Which strikes me as a little odd, since many of our revered scientific thinkers (Copernicus, Galileo, Einstein, and the list goes on) made great leaps forward by thinking in a way that wasn’t bogged down by the tunnel vision of conventional wisdom. That doesn’t always mean publishing incremental findings that eventually make up a cohesive theory. Sometimes it means sitting and thinking alone for years on end without producing anything ‘feasible’; sometimes without producing anything usable or publishable along the way. Indeed, Nobel Prize winners have stated that they couldn’t have succeeded in today’s publish or perish environment.
And there’s an enormous elephant in the room: many of humanity’s most pressing problems – food and water shortages, crop failure, chronic illness, climate change, antibiotic resistance – are big, and need to be addressed in ways that the single-field incremental structure won’t support. They are large, interdisciplinary problems that need to be tackled with policy, entrepreneurial support, and community action guided by relevant research. In short, they are Gordian knots, but are necessary to untangle more quickly. And the research community isn’t set up to move that way.
When confronted with Gordian knot, Alexander the Great supposedly either hacked it to pieces with his sword, or removed the pole from which the knot hung, exposing the ends and thus making it possible to untie. His bold action, completely different from previously tried approaches, solved the unsolvable.
Of course, my paper doesn’t do that. For me, however, it is really exciting, since it validates one of my dissertation aims (someone else thinks my work is worthwhile!) and makes me feel a childlike wonder at moving one step closer to getting my PhD. This is how most science is done, and it feels good to better understand that process. But in the grand scheme of things, I’m a mere pawn in the game of science, slowly moving one step forward at a time. As a PhD student, I’m still learning how to work in a cutting edge field, and how to play nicely within it. I know that I don’t have any workable solutions to the big problems that I’m railing against, but keeping them in mind helps guide my work, my goals, and my ideas about the world. For me, that’ll be good enough for now.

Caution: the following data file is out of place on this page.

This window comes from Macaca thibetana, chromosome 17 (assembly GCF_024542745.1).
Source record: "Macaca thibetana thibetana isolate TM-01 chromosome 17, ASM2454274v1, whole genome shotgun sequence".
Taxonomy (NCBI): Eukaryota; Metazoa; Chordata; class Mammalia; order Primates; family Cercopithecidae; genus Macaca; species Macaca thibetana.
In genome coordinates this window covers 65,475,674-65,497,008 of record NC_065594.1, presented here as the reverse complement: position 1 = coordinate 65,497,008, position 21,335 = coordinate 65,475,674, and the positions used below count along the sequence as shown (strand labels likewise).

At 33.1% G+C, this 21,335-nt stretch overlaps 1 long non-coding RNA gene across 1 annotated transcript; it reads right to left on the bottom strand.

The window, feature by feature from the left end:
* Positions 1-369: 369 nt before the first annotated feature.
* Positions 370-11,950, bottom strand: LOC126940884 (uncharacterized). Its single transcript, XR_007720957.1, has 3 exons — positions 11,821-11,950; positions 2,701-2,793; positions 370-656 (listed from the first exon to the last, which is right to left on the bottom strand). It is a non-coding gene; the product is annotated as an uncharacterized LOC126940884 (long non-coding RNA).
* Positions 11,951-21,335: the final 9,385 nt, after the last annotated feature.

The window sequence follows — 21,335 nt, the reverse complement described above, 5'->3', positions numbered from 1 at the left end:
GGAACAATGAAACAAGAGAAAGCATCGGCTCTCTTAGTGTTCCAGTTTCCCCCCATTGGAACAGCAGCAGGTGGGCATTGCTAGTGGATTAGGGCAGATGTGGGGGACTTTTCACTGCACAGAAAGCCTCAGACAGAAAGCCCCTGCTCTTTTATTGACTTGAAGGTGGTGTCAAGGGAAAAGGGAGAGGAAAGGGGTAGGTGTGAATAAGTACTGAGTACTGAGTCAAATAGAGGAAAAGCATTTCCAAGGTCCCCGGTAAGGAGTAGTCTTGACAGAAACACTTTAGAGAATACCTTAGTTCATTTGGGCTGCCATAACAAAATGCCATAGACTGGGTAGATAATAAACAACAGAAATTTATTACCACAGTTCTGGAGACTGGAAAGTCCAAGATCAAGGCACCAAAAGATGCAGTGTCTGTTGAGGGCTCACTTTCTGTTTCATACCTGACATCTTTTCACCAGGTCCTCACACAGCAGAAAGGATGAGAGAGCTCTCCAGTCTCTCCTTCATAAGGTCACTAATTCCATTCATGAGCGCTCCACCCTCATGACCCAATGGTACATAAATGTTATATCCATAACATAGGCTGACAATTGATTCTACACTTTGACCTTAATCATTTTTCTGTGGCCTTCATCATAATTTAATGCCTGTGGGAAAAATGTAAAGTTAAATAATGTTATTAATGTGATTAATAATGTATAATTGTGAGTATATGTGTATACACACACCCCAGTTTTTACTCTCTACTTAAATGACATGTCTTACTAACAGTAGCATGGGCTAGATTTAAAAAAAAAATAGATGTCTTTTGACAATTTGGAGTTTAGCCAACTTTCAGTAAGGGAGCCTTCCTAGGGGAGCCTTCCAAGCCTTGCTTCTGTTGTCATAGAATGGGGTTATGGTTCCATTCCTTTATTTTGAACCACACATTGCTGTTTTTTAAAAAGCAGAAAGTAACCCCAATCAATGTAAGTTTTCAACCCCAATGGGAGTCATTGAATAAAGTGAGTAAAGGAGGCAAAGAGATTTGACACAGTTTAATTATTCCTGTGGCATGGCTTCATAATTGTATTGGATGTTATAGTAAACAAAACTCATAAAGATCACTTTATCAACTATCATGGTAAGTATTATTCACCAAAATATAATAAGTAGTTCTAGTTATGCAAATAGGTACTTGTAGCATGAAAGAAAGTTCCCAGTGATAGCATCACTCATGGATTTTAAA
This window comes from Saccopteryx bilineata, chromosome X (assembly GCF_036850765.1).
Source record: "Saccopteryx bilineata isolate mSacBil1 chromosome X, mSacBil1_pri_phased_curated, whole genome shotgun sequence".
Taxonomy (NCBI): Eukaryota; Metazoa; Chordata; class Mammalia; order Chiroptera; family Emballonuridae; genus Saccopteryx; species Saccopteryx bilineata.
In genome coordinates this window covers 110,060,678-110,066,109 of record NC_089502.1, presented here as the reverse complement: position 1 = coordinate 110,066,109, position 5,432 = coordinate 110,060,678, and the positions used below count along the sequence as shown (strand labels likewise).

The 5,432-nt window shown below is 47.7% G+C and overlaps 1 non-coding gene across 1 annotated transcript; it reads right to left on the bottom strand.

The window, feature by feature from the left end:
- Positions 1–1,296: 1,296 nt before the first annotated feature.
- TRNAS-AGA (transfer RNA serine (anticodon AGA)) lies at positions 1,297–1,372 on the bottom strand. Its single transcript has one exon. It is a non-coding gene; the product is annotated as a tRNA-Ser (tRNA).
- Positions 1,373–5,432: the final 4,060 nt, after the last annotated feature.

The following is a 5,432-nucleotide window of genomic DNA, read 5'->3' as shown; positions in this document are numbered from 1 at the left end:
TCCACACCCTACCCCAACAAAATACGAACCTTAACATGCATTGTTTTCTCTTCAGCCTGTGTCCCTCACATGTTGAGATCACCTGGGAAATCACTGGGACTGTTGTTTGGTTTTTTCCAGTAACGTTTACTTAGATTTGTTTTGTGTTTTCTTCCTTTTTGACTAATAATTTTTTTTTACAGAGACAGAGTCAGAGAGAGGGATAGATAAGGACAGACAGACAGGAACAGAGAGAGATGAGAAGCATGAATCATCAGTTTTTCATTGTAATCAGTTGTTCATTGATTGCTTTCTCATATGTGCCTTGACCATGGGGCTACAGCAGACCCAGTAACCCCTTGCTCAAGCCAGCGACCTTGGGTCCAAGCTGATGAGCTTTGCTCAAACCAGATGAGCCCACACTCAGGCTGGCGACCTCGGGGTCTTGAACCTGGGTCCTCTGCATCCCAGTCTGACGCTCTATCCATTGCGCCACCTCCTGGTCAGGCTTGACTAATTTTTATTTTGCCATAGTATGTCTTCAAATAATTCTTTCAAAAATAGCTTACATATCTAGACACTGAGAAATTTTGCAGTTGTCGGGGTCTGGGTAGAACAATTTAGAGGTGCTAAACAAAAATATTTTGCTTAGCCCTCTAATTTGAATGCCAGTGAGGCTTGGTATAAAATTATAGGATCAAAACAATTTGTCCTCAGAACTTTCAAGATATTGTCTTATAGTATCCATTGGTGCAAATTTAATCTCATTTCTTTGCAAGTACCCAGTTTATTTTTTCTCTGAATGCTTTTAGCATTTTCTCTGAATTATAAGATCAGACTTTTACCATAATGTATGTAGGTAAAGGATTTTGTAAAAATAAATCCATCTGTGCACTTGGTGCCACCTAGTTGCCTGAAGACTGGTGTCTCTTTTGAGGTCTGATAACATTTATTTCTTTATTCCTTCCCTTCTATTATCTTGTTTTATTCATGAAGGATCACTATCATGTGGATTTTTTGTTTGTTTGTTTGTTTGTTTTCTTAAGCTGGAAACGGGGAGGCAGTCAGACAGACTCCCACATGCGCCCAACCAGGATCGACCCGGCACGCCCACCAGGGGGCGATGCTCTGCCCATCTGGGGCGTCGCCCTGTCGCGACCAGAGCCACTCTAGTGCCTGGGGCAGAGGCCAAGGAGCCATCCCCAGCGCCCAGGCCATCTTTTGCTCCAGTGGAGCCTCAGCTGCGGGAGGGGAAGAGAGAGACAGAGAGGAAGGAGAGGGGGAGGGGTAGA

Despite all that, I don’t think that the current system should be discarded; rather, that it should adjust. In the current economic climate, perhaps that means a loosening in funding structure: for example, re-routing chunks of NIH money to be used specifically for ‘revolutionary science’, seeking out public-private partnerships, or working more with non-traditional funding sources like industry, non-profits, and foundations. But something must change.
To have a chance at solving our problems, we need all kinds of people: the wildly inventive, the experimentalists, the incremental thinkers, and those who can synthesize it all together into a cohesive story that can actually address these big issues AND convince people that their approaches and corresponding policy prescriptions are correct.
- Boehnke, Kevin, et al. “Animal Model Reveals Potential of Waterborne Transmission of Helicobacter pylori.” 2015. link
- Jemal, Ahmedin, et al. “Global cancer statistics.”CA: a cancer journal for clinicians 2011;61:69-90. DOI
- Khalifa, Mohammed Mahdy, Radwa Raed Sharaf, and Ramy Karam Aziz. “Helicobacter pylori: a poor man’s gut pathogen.”Gut Pathog 2 (2010): 2-12. link
- Goh, Khean‐Lee, et al. “Epidemiology of Helicobacter pylori infection and public health implications.”Helicobacter s1 (2011): 1-9. DOI
- Klein, P. D., Opekun, A. R., Smith, E. O., Klein, P. D., Graham, D. Y., Graham, D. Y., Gastrointestinal Physiology Working Group. Water source as risk factor for Helicobacter pylori infection in Peruvian children.Lancet 1991; 337(8756): 1503-1506. link
- Voytek, M., et al. “Detection of Helicobacter pylori and fecal indicator bacteria in five North American rivers.”J Water Health 3 (2005): 405-422. link